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The Sāda in History: A critical essay on Ḥaḍramī historiography*

  • Alexander Knysh

Extract

In attempting to write a religious and political history of Ḥaḍramawt in the Middle Ages one inevitably encounters a number of methodological and historiographical problems some of which will be addressed in the present article. The first arises from the overall scarcity of historical documentation on the period in question. More importantly, the sources that are available are riddled with underlying agendas and biases, which often hinge on considerations of genealogy and clannish honour. These genealogical or clannish agendas and biases are evident in the sources dealing with practically every aspect of Ḥaḍrami history. However, they are especially conspicuous in the historical texts which describe the spread of the Shāfi'ī school of law in Ḥaḍramawt, the cult of local saints and the origins of local religious and educational institutions. In my recent study of Ḥaḍramī shrines and seasonal pilgrimages, I have brought out the genealogical underpinnings of the theological polemic around the cult of local holy men and women - a polemic that grew especially intense in the first decades of our century and flared up with a vengeance during the recent civil war between the Northern and Southern parts of unified Yemen. In this paper I will demonstrate how these hidden agendas have manifested themselves in the historical accounts of Ḥaḍramī Islam with special reference to the rise of the Shāfi'ī madhhab and the dissemination of Ṣūfism.

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1 Freitag, Ulrike and Clarence-Smith, William G. (eds.), Hadrami Traders, Scholars and Statesmen in the Indian Ocean, 1730s–1960s (Leiden, 1997), pp. 199216.

2 For his biography see Bakr al-Shilli, Muḥammad b. Abū, Al-Mashra' al-rawī fī manāqib al-sāda al-kirām Āl Abī 'Alaun (Cairo, 1319 A.M.), ii, pp. 211; cf. al-'Alawī, Ṣāliḥ al-Ḥāmid, Ta'rīkh Ḥadramawt (Jeddah, 1968), ii, pp. 709–40.

3 For their biographies see al-Ḥāmid, Ṣāliḥ, Ta'rīkh, ii, pp. 463–71 and 476–8.

4 al-Ḥaddād, 'Alawī b. Ṭāhir, 'Uqūd al-almās bi-manāqib ai-imām al-'ārif Aḥmad b. ḥasan al-'Aṭṭās, ii vols., 2nd ed. (Cairo, 1968), see esp. ii, pp. 96–100.

5 See note 2.

6 al-Shāṭirī, Muḥammad b. Aḥmad, Adwār al-ta'rīkh al-ḥaḍramī, 3rd ed. (Medina-Tarim-Beirut, 1994), pp. 191–4.

7 Balfaqīh, 'Alawī b. Muḥammad, Min a'qāb al-biḍ'a al-muḥammadiyya al-ṭāhira (Tarim-Medina-Beirut, 1994), i, passim.

8 See, e.g., Peters, Emrys, The Bedouin of Cirenaica (Cambridge, 1990), p. 2.

9 On the history of the sāda families of Ḥaḍramawt see the still unsurpassed study by Serjeant, R. B., The Sayyids of Hadramawt (London, 1957).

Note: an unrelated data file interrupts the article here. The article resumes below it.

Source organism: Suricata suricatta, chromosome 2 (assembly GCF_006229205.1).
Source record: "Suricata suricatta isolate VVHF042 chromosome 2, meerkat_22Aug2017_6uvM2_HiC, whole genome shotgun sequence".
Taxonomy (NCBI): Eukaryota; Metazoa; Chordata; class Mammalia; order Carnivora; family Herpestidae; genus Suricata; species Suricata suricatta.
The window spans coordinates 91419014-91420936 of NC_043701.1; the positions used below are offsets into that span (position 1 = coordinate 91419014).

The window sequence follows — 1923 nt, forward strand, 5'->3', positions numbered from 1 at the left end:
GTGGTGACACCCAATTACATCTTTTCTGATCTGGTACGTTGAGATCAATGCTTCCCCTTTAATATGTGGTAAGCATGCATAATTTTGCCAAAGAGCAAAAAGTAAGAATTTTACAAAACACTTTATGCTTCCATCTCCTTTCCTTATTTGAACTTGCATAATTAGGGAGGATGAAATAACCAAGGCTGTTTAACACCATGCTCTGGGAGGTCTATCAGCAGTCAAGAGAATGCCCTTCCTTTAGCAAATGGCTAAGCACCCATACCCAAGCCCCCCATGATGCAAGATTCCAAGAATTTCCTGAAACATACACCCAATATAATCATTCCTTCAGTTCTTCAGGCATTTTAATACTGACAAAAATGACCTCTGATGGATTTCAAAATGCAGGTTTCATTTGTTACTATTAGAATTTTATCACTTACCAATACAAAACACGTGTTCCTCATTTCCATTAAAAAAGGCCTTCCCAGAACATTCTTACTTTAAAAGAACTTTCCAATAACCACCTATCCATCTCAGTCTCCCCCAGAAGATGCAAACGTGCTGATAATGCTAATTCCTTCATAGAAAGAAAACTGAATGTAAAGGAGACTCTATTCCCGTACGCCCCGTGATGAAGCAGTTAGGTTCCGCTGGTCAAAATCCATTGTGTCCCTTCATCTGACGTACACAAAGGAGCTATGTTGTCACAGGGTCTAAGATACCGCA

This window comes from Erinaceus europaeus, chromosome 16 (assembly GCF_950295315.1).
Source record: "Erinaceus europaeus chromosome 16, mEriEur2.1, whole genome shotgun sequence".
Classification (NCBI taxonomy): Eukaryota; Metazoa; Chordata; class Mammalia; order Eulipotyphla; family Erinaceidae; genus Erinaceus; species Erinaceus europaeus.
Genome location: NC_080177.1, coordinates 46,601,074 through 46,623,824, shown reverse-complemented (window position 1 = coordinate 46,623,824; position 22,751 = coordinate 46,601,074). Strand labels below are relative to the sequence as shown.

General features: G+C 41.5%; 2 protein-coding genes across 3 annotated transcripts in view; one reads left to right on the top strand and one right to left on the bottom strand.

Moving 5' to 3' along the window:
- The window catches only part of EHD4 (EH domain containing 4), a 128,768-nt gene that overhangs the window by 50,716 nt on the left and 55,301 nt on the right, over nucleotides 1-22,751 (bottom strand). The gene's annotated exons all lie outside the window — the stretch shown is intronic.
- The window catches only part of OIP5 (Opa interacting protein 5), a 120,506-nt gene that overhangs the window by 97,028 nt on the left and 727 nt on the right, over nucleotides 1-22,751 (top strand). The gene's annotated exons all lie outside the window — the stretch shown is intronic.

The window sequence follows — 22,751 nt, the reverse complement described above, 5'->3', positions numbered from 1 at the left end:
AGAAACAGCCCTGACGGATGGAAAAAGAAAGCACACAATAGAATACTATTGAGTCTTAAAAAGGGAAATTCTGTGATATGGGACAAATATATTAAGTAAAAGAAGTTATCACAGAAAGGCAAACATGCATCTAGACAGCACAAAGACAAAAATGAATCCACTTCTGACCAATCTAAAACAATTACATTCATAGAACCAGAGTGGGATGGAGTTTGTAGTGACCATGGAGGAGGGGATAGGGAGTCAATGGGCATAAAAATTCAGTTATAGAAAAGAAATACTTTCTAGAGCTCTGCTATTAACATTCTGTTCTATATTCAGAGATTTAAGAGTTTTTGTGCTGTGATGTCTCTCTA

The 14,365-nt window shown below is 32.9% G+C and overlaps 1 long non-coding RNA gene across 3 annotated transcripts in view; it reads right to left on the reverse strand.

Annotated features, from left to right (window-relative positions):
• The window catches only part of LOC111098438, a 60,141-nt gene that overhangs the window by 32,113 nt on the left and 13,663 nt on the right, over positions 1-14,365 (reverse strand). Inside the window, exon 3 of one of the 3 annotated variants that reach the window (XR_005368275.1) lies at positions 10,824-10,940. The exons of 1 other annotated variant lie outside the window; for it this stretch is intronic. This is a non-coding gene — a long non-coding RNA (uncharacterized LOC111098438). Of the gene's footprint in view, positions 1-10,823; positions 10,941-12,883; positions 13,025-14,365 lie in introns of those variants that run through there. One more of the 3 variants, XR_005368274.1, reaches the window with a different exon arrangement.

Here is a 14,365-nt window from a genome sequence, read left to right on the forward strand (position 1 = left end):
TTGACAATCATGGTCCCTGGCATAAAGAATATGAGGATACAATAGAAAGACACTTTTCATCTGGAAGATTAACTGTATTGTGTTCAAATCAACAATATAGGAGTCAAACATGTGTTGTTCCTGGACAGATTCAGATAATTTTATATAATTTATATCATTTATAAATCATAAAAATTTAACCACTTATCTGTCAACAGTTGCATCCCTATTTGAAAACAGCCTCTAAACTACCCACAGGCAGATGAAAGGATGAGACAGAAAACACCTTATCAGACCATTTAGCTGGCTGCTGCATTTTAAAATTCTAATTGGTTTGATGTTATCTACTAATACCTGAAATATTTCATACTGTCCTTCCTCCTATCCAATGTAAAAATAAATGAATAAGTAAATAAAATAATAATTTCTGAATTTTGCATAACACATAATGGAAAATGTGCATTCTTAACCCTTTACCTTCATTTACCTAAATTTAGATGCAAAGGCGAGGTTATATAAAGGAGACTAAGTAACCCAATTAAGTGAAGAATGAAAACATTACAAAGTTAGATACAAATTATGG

10 Khirid Bā 'Alawā, Muḥammad b. 'Alī, Ghurar al-bahā' al-ḍawī (Cairo), A.H. 1405.

11 See, e.g., Khirid, , Ghurar, pp. 6973; al-Ḥaddād, , 'Uqūd, ii, pp. 236; al-Shāṭirī, , Adwār, pp. 155–65; Balfaqīh, , Min a'qāb, pp. 121–46.

12 For details see my article “The cult of saints and the rise of reformist discourse in twentieth century Hadramawt,” forthcoming in vol. iv of The New Arabian Studies, 1997.

13 For a summary of the long debate over this thorny issue see Balfaqīh, , A'qāb, pp. 137–9.

14 See, e.g., Samura, Ibn, Ṭabaqāt fuqahā' al-Yaman, ed. Sumayr, Fu'ād (Cairo, 1957), pp. 220–5; al-Janadī, , Al-Sulūk fī ṭabaqāt al-‘ulamā’ wa 'l-mulūk, ed. al-Hiwālī, Muḥammad b. 'Alī (Beirut, 1983), pp. 323–38.

15 Op. cit., ii, pp. 100–16.

16 See ii, pp. 724–5.

17 See, e.g., Samura, Ibn, Tabaqāt, p. 220; al-Janadī, , Al-Sulūk, p. 524–6; cf. Balfeqīh, , A'qāb, p. 98.

18 Al-Janadī, , Al-Sulūk, pp. 524–6.

19 See, e.g., al-Ḥaddād, , 'Uqūd, ii, p. 115.

20 See, e.g., al-Janadī, , Al-Sulūk, p. 525.

21 See, e.g., Khirid, , Ghurar, pp. 7781; cf. al-Ḥāmid, Ṣāliḥ, Ta'rīkh, ii, pp. 459–62; Balfaqīh, , Min a'qāb, pp. 25 and 107.

22 al-Ḥāmid, Ṣāliḥ, Ta'rīkh, ii, p. 464.

23 See, e.g., al-Ḥāmid, Ṣāliḥ, Ta'rīkh, ii, p. 466.

24 See note 1 and Balfaqīh, , Min a'qāb, pp. 4962.

25 See al-Shillī, , Al-Mashra', ii, pp. 45; al-Ḥaddād, , 'Uqūd, i, pp. 6396; cf. al-Ḥabshī, Muḥammad b. Ḥusayn, Al-'Uqūd al-lu'lu'iyya fī bayān ṭarīqat al-sāda al-'alawiyya (Cairo, no date).

26 On him see Balfaqīh, , Min a'qāb, p. 98.

27 Al-Shillī, , Al-Mashra', ii, p. 3.

28 See. e.g. al-Ḥāmid, Ṣāliḥ, Ta'rīkh, ii, pp. 466, 744–5, 750–1, 763; cf. Balfaqīh, , Min a'qāb, pp. 16, 52, 70, 84, 107–8, 116–7, 119. etc.

29 al-Ḥāmid, Ṣāliḥ, Ta'rīkh, i, pp. 305–6; cf. Balfaqīh, , Min a'qāb, pp. 134–5.

30 See, e.g., al-Shillī, , Al-Mashra', i, p. 155; cf. Balfaqīh, , Min a'qāb, pp. 138–9.

31 See note 28.

32 See al-Ḥāmid, Ṣāliḥ, Ta'rīkh, ii, pp. 757–66.

33 Bourdieu, Pierre, Language and Symbolic Power, ed. Thompson, John B., trans. Raymond, Gino and Adamson, Matthew (Oxford, 1991), p. 170et passim.

34 Cf. Peters, , The Bedouin, p. 1.

35 See, e.g., Serjeant, R. B., “Ḥaram and ḥawṭa, the sacred enclave in Arabia,” Mélanges Ṭaha Ḥusein (Cairo, 1962), pp. 4158.

* An abridged version of this article was presented to the international colloquium I Discendenti del Profeta (Sadat/Ashraf) e il loro ruolo nella storia e nella cultura dell'Islam, Rome, 2-4 March 1998. The author would like to express his sincere gratitude to the colloquium's organizers, especially to Professor B. Scarcia Amoretti.

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Journal of the Royal Asiatic Society
  • ISSN: 1356-1863
  • EISSN: 1474-0591
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